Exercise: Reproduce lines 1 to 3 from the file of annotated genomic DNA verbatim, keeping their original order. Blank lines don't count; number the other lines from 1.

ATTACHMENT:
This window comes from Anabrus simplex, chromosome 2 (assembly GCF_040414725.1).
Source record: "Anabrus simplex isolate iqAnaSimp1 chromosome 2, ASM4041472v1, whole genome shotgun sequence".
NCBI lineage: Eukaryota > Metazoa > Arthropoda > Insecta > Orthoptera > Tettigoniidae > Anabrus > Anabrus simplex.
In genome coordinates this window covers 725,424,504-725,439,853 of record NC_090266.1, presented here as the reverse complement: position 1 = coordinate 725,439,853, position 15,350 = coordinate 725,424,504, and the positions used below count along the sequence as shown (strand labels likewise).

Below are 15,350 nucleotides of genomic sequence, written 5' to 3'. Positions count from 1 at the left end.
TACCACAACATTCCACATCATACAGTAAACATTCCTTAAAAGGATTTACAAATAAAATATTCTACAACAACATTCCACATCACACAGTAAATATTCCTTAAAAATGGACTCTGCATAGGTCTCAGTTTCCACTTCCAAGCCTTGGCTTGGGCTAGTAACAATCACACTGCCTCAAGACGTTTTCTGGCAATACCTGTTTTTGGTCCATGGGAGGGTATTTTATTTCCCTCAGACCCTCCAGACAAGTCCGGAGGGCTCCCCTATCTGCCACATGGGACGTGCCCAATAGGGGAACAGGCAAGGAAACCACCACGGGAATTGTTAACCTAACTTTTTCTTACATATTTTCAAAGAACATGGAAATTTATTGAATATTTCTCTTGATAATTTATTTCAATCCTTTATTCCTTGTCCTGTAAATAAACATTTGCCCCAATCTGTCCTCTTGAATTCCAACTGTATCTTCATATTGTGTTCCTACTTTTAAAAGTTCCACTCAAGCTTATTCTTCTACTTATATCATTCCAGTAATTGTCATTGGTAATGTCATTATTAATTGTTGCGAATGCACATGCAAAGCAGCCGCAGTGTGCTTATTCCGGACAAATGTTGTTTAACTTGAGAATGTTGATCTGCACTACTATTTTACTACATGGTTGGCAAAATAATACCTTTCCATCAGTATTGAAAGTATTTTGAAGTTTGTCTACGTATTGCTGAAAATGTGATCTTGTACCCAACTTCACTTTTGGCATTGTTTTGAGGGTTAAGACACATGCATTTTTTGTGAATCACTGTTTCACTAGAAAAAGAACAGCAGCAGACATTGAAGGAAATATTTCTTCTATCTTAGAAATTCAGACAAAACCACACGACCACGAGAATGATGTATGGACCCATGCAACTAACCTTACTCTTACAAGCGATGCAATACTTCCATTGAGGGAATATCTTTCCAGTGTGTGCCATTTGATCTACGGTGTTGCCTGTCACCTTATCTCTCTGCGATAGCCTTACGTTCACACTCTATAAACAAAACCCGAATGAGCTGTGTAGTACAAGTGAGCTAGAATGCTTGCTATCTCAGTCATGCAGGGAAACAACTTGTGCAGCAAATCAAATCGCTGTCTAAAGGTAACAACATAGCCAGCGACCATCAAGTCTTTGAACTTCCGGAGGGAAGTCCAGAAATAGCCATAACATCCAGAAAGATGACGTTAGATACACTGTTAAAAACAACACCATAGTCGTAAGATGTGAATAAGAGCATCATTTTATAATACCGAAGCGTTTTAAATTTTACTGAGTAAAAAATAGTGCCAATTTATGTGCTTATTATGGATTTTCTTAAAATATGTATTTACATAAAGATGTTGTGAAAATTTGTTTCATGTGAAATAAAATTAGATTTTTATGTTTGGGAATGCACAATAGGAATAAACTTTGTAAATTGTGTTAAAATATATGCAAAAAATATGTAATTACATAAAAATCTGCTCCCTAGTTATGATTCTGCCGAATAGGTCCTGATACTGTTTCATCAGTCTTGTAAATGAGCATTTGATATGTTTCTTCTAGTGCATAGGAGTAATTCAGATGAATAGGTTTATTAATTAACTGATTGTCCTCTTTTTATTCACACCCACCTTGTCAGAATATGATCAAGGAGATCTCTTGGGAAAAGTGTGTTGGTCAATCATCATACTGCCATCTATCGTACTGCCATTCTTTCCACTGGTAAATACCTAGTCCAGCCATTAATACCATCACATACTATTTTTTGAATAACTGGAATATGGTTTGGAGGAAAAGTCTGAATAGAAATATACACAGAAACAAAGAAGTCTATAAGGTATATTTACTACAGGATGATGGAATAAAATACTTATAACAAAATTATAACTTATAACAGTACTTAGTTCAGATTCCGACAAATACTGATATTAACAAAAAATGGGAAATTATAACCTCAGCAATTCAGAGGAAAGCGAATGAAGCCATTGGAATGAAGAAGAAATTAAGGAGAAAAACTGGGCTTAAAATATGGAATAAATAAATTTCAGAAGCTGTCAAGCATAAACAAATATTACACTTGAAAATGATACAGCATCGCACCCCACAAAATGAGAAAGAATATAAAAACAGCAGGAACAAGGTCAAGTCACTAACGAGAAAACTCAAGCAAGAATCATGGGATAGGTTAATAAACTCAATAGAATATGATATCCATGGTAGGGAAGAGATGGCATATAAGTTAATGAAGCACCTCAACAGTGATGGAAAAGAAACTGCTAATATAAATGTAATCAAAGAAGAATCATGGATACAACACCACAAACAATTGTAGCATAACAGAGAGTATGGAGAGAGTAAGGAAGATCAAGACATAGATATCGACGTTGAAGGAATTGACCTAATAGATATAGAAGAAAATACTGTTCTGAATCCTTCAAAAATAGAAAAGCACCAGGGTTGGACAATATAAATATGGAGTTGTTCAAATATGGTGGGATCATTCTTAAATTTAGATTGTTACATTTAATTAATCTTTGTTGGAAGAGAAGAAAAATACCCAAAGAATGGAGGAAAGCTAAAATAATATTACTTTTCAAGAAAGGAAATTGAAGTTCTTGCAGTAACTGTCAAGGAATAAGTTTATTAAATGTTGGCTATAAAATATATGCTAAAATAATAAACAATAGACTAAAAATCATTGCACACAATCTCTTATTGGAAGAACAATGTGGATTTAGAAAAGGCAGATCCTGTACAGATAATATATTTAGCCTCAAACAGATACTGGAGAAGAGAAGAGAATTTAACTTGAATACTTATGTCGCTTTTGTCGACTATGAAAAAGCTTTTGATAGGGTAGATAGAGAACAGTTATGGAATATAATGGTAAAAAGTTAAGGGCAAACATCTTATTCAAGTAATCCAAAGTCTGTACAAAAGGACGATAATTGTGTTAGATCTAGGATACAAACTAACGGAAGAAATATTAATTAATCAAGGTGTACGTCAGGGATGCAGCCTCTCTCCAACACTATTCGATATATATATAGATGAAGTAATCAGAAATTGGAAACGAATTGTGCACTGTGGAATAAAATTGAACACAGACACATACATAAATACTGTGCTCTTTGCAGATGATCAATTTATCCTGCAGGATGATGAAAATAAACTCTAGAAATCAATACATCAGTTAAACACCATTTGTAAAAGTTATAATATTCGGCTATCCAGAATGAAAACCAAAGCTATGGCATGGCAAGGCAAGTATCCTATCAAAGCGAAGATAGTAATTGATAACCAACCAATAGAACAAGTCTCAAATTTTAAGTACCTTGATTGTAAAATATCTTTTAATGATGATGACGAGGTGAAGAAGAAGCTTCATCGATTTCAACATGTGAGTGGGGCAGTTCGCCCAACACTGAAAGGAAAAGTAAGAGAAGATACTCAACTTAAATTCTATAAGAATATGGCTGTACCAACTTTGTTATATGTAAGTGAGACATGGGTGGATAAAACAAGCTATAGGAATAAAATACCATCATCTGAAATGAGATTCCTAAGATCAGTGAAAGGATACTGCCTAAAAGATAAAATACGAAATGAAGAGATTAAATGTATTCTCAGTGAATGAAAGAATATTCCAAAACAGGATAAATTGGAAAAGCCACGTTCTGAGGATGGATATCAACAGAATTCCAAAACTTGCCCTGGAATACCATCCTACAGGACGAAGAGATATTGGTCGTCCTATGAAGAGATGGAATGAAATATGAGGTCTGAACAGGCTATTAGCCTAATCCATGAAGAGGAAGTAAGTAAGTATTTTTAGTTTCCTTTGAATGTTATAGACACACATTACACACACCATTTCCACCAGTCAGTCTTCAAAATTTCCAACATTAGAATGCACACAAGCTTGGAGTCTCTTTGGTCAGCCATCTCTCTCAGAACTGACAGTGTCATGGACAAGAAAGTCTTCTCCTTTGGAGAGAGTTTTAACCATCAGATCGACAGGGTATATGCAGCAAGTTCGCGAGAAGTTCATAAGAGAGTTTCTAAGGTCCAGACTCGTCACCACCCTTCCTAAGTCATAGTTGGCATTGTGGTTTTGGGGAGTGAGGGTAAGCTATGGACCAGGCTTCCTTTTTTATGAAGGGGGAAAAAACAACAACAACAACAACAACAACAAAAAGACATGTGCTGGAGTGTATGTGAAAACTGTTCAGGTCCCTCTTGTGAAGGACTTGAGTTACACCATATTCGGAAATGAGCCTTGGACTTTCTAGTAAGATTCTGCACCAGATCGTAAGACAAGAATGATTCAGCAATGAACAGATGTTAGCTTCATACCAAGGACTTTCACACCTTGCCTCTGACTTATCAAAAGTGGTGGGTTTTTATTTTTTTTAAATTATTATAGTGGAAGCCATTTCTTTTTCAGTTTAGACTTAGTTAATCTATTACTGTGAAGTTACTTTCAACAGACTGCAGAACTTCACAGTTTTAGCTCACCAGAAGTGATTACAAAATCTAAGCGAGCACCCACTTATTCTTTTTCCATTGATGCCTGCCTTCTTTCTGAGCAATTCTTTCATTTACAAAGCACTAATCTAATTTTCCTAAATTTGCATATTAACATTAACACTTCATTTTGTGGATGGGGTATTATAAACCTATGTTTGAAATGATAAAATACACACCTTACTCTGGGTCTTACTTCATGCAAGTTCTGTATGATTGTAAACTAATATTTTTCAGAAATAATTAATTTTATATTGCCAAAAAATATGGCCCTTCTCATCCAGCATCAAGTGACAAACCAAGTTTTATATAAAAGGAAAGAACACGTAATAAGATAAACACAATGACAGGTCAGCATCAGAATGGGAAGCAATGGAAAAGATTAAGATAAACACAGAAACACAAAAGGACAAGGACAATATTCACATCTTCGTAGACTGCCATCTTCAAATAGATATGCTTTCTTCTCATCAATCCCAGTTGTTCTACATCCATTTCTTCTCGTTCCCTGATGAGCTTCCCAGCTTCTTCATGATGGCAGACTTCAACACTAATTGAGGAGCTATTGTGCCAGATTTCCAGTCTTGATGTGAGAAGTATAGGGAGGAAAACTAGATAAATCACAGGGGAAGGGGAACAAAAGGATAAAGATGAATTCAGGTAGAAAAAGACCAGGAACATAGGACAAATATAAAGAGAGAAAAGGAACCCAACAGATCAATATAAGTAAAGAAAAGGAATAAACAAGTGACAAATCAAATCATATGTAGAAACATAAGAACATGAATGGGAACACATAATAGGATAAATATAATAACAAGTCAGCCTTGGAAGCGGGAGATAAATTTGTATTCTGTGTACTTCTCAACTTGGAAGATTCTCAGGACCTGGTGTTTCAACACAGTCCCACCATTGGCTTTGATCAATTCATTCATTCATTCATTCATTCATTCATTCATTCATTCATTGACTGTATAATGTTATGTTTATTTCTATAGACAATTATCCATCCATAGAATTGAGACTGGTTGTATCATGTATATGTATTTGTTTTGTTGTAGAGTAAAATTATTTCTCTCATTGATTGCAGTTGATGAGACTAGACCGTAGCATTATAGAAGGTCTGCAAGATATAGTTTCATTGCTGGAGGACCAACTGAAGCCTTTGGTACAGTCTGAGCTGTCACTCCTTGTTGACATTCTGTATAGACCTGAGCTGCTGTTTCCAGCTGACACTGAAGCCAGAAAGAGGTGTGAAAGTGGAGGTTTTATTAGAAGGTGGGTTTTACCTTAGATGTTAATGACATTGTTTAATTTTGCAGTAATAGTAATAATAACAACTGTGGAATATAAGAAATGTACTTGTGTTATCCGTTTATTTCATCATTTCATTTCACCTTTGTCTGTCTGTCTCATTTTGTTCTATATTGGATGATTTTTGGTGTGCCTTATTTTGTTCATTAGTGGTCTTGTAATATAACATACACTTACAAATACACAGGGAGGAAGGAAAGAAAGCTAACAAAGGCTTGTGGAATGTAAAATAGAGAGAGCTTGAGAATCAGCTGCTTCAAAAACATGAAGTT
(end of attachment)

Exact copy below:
This window comes from Anabrus simplex, chromosome 2 (assembly GCF_040414725.1).
Source record: "Anabrus simplex isolate iqAnaSimp1 chromosome 2, ASM4041472v1, whole genome shotgun sequence".
NCBI lineage: Eukaryota > Metazoa > Arthropoda > Insecta > Orthoptera > Tettigoniidae > Anabrus > Anabrus simplex.